Fed by melting water from the famous ice-topped Eyjafjallajokull volcano, Seljalandsfoss cascades over steep cliffs into a pretty meadow but is best known for the walking path that runs behind the powerful curtain of water.
Spell-binding. Simple as that.
Coby and I got wet, splashed around and took everything in around us knowing that seeing a waterfall like this is a truly one-off experience. Once dried off and we’d eaten an £8 doughnut (gulp) we jumped back in the mini-van and headed to our next waterfall.
A 60-meter high waterfall feeding the Skógá river full of natural beauty.
From the car park, you can easily walk closer to the waterfall, it is even possible to hike to the top if you’re happy to climb just over 500 steps. If you reach the top, the climb is well worth it, you can admire the beautiful waterfall from above. We managed to get up there in around 15 minutes, Coby was up in about 5! He left me behind….
Each waterfall is beautiful in its own way and some are obviously more impressive than others. One thing they do have in common is that there are no words to describe quite what is feels like standing so close to something so powerful. It’s overwhelming – and you will be drenched in the drizzle, so make sure to protect your camera/phone and have waterproofs.
Is very unique, plunges from ancient sea cliffs down into a shallow pool at the bottom and I particularly loved this waterfall because of how it was hidden away. As you’re approaching you can hear it, but you can’t see it just until you walk over the valley leading to it.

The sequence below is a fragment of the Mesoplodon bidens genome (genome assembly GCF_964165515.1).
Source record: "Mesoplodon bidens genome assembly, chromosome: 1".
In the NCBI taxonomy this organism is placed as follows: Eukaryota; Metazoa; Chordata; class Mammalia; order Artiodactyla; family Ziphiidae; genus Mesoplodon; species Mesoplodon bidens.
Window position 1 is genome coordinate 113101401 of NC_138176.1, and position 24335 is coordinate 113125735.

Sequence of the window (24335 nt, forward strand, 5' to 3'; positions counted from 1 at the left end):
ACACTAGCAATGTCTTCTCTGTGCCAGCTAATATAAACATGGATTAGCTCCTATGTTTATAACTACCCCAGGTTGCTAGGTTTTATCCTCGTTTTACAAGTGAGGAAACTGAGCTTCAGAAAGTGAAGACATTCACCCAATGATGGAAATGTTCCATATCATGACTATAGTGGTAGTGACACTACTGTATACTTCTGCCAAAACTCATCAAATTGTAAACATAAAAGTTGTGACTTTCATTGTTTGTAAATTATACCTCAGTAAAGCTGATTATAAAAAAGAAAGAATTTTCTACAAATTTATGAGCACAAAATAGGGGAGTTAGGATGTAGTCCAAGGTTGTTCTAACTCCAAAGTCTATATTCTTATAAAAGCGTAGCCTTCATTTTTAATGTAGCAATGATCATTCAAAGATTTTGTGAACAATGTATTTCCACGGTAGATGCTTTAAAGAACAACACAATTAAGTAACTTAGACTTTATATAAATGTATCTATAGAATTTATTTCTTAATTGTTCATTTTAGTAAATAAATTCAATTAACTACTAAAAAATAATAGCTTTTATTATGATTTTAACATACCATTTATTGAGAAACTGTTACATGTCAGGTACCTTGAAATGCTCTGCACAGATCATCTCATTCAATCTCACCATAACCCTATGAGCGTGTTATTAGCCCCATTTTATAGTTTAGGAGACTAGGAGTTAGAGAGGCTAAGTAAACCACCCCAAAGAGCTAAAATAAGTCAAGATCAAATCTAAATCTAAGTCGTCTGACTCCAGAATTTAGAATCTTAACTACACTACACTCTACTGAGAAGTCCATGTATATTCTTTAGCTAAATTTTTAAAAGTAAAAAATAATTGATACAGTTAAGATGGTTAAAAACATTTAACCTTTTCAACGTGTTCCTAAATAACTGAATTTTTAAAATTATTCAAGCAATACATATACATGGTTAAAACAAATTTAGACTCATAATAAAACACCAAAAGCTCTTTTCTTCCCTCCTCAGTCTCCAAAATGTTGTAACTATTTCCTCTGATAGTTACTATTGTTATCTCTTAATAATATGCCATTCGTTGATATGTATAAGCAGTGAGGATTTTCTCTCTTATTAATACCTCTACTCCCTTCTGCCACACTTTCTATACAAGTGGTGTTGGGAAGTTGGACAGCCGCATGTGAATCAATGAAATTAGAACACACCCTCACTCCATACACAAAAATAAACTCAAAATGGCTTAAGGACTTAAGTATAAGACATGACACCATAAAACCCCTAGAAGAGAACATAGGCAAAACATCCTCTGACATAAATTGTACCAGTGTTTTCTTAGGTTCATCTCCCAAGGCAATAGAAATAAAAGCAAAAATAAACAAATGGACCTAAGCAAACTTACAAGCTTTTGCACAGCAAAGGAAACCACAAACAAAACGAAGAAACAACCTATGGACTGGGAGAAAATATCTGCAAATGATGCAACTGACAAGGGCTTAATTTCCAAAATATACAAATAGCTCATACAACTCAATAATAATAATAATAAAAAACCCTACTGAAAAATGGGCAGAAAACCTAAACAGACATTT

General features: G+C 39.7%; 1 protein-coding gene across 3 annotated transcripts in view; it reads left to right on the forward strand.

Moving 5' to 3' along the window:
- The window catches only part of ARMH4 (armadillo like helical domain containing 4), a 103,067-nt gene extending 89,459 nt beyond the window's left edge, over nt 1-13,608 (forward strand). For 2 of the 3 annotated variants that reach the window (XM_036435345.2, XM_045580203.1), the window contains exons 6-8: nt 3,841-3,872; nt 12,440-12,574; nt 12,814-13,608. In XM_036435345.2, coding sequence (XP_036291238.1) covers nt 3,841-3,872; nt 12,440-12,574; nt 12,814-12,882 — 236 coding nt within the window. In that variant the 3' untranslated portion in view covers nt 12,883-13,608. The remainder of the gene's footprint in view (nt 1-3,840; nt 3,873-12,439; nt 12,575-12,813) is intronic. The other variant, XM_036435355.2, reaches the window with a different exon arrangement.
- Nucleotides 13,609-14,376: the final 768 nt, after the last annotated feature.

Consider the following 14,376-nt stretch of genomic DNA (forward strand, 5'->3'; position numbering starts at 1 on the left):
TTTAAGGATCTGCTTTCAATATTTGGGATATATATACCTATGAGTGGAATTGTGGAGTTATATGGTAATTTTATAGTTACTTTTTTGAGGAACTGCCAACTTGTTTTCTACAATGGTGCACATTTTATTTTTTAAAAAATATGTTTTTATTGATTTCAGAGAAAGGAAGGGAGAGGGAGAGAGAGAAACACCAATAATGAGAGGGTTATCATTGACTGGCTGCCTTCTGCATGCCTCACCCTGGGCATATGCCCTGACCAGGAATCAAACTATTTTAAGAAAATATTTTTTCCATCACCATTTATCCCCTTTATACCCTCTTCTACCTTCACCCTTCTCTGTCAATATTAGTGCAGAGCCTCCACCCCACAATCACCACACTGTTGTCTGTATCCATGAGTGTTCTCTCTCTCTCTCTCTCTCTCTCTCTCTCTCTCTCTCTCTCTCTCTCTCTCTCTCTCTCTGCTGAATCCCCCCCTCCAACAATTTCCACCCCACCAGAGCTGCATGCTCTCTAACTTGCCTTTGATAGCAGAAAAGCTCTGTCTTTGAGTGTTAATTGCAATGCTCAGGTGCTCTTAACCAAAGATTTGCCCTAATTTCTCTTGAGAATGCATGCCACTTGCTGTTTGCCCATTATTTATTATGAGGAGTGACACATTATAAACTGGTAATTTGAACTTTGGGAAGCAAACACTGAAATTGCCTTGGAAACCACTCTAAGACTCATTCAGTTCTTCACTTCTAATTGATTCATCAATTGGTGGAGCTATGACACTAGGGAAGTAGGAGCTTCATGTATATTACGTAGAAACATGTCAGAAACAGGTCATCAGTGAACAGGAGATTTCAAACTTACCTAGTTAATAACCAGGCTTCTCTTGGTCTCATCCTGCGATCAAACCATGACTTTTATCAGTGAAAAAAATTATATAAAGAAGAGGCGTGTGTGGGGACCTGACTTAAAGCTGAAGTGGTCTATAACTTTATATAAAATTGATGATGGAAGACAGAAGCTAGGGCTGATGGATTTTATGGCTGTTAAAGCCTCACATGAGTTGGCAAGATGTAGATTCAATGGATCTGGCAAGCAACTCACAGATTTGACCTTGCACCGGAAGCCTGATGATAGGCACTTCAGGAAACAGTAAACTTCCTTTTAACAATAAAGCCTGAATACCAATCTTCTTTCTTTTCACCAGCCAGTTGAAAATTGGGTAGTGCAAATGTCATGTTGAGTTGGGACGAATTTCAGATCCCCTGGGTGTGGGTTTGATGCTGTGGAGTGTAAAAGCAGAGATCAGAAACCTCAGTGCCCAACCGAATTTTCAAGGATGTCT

It’s a beautiful 30 meters tall waterfall that hides behind a gorge that only a few know about. It’s actually just on the east side of the Skógafoss and is often missed by travellers as there are no signs pointing out its location. We had the waterfall completely to ourselves it was that secluded.
And if you’re brave enough (I know you are) you can even walk behind this waterfall too. It was very gravelly, you need to get your hands a little dirty, but we were fine and just had to climb a little.
I’ve struggled to find out much about this waterfall and actually wondered if I’d even got the name right.
Maybe it’s another random one, I’m not sure, but it was smaller than the others, hidden away and it came in handy for filling our bottles with fresh water ready for the big challenge of the day.
Hiking Solheimajokull glacier was something I didn’t quite think about when booking this tour. To me hiking means walking, not climbing! And when Lucia started to grab helmets, ropes and ice-picks out the back of the van I figured he must be looking for something else. It was when he threw a pair of spikes at me, yelled “you first” I looked at Coby with slight concern. Coby and an ice-pick… yep, OK.. I’m not going behind, or in front of him! Lethal.
Turns out I had nothing to worry about, it was amazing fun and for the next 3 hours or so we climbed, and laughed our way up the glacier.
It’s true what they say though, they are pretty dangerous and one point I wondered if I was bad Mum for letting Coby do something so risky but then realised it was perfectly fine, and stepping outside your comfort zone is necessary sometimes.